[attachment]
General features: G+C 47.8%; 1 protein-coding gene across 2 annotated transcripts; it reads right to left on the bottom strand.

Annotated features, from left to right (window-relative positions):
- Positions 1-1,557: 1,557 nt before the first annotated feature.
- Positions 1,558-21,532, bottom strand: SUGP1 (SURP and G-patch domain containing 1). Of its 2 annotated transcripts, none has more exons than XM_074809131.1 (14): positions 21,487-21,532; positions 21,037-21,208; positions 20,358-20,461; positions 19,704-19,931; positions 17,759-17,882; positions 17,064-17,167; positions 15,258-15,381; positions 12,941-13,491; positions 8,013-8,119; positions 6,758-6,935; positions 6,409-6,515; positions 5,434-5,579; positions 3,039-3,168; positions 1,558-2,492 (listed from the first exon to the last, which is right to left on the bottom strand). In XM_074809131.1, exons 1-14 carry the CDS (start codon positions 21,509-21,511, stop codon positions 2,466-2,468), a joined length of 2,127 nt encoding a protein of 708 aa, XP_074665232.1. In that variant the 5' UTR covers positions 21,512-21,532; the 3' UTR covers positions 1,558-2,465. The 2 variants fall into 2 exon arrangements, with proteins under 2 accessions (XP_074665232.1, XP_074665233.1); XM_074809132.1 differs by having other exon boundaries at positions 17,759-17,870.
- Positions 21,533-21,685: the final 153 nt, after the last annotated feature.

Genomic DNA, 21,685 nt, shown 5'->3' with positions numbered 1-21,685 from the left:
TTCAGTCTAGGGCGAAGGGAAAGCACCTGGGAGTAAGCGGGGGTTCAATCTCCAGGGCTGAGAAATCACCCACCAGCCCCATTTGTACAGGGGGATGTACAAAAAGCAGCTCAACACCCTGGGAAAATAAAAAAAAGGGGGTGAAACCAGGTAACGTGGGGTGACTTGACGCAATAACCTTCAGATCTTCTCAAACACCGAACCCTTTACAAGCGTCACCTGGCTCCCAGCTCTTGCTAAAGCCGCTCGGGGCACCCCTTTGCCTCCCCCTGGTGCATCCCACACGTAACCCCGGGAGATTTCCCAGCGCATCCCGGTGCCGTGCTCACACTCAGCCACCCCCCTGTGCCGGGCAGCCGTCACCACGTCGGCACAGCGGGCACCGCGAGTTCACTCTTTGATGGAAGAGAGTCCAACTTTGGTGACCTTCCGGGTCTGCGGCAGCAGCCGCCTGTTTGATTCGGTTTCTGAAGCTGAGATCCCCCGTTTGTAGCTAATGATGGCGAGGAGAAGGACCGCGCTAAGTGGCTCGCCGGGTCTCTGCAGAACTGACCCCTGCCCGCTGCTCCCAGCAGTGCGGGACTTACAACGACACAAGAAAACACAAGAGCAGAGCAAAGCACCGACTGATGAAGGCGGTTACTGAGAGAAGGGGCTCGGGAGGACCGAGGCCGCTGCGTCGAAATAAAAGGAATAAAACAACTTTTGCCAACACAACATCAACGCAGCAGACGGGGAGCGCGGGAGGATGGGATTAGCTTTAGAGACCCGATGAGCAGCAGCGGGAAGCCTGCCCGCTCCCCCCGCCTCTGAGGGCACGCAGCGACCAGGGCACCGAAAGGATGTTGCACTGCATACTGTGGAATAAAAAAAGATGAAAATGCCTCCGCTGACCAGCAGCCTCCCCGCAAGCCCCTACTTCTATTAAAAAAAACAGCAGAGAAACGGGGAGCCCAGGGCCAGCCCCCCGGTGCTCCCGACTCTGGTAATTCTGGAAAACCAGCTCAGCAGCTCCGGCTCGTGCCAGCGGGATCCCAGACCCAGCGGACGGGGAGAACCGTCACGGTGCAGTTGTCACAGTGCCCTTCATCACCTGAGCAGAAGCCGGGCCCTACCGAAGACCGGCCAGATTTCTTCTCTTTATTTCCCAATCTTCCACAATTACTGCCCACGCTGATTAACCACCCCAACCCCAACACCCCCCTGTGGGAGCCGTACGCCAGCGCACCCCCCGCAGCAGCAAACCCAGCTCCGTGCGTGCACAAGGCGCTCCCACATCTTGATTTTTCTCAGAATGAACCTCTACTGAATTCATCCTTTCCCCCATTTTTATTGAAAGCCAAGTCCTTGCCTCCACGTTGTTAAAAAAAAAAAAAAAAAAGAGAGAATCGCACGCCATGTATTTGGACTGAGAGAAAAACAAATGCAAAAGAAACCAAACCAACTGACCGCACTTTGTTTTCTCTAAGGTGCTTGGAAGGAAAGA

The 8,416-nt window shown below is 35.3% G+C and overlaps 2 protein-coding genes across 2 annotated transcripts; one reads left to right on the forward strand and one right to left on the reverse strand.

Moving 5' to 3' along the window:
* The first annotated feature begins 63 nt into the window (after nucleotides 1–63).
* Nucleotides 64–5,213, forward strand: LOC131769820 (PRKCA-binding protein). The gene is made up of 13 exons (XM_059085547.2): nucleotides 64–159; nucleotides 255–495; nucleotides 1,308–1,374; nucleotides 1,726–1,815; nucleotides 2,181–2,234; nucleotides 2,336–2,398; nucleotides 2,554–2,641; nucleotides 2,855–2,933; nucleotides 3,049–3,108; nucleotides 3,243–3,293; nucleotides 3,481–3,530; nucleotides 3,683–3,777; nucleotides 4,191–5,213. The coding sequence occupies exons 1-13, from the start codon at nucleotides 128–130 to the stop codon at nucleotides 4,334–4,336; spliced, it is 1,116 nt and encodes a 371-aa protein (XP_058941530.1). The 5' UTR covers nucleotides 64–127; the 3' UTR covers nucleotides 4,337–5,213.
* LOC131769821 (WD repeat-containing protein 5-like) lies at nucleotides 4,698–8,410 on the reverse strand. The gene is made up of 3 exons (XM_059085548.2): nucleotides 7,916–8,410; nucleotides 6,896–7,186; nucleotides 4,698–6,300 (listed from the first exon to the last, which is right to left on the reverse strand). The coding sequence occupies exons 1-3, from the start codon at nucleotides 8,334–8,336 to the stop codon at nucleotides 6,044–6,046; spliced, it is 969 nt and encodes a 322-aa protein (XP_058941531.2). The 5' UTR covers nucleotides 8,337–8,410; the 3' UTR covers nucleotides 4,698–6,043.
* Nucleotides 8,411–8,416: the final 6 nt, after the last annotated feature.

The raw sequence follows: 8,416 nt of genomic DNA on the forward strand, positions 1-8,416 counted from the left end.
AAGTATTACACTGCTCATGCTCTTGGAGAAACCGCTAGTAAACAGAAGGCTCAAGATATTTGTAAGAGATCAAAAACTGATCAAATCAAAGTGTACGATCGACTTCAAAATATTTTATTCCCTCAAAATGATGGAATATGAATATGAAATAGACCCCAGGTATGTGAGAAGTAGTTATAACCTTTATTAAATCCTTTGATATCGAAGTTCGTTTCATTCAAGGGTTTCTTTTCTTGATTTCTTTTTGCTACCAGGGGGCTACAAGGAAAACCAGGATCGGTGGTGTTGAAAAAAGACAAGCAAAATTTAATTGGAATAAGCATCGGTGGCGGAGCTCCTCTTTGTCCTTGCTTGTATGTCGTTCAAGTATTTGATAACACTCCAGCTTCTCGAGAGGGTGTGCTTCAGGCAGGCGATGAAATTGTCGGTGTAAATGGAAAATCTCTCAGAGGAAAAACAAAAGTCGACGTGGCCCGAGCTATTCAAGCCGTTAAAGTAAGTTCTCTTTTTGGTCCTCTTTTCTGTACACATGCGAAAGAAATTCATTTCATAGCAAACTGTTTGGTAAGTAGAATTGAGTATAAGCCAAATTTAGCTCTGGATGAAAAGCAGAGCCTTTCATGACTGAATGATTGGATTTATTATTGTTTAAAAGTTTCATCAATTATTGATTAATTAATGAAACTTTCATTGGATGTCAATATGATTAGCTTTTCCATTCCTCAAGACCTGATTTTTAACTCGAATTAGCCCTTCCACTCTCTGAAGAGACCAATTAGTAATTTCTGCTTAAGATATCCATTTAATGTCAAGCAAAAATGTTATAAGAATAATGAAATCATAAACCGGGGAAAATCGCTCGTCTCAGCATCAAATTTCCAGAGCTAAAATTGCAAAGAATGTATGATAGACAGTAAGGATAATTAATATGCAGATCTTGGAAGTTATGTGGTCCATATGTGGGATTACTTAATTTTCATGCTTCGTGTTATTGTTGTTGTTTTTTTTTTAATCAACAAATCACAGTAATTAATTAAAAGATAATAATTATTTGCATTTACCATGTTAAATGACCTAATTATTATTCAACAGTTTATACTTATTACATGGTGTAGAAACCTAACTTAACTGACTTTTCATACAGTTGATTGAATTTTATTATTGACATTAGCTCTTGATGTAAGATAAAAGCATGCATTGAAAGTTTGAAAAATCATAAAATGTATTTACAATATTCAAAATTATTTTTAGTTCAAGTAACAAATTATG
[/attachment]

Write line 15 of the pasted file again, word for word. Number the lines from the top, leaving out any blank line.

AAGTATTACACTGCTCATGCTCTTGGAGAAACCGCTAGTAAACAGAAGGCTCAAGATATTTGTAAGAGATCAAAAACTGATCAAATCAAAGTGTACGATCGACTTCAAAATATTTTATTCCCTCAAAATGATGGAATATGAATATGAAATAGACCCCAGGTATGTGAGAAGTAGTTATAACCTTTATTAAATCCTTTGATATCGAAGTTCGTTTCATTCAAGGGTTTCTTTTCTTGATTTCTTTTTGCTACCAGGGGGCTACAAGGAAAACCAGGATCGGTGGTGTTGAAAAAAGACAAGCAAAATTTAATTGGAATAAGCATCGGTGGCGGAGCTCCTCTTTGTCCTTGCTTGTATGTCGTTCAAGTATTTGATAACACTCCAGCTTCTCGAGAGGGTGTGCTTCAGGCAGGCGATGAAATTGTCGGTGTAAATGGAAAATCTCTCAGAGGAAAAACAAAAGTCGACGTGGCCCGAGCTATTCAAGCCGTTAAAGTAAGTTCTCTTTTTGGTCCTCTTTTCTGTACACATGCGAAAGAAATTCATTTCATAGCAAACTGTTTGGTAAGTAGAATTGAGTATAAGCCAAATTTAGCTCTGGATGAAAAGCAGAGCCTTTCATGACTGAATGATTGGATTTATTATTGTTTAAAAGTTTCATCAATTATTGATTAATTAATGAAACTTTCATTGGATGTCAATATGATTAGCTTTTCCATTCCTCAAGACCTGATTTTTAACTCGAATTAGCCCTTCCACTCTCTGAAGAGACCAATTAGTAATTTCTGCTTAAGATATCCATTTAATGTCAAGCAAAAATGTTATAAGAATAATGAAATCATAAACCGGGGAAAATCGCTCGTCTCAGCATCAAATTTCCAGAGCTAAAATTGCAAAGAATGTATGATAGACAGTAAGGATAATTAATATGCAGATCTTGGAAGTTATGTGGTCCATATGTGGGATTACTTAATTTTCATGCTTCGTGTTATTGTTGTTGTTTTTTTTTTAATCAACAAATCACAGTAATTAATTAAAAGATAATAATTATTTGCATTTACCATGTTAAATGACCTAATTATTATTCAACAGTTTATACTTATTACATGGTGTAGAAACCTAACTTAACTGACTTTTCATACAGTTGATTGAATTTTATTATTGACATTAGCTCTTGATGTAAGATAAAAGCATGCATTGAAAGTTTGAAAAATCATAAAATGTATTTACAATATTCAAAATTATTTTTAGTTCAAGTAACAAATTATG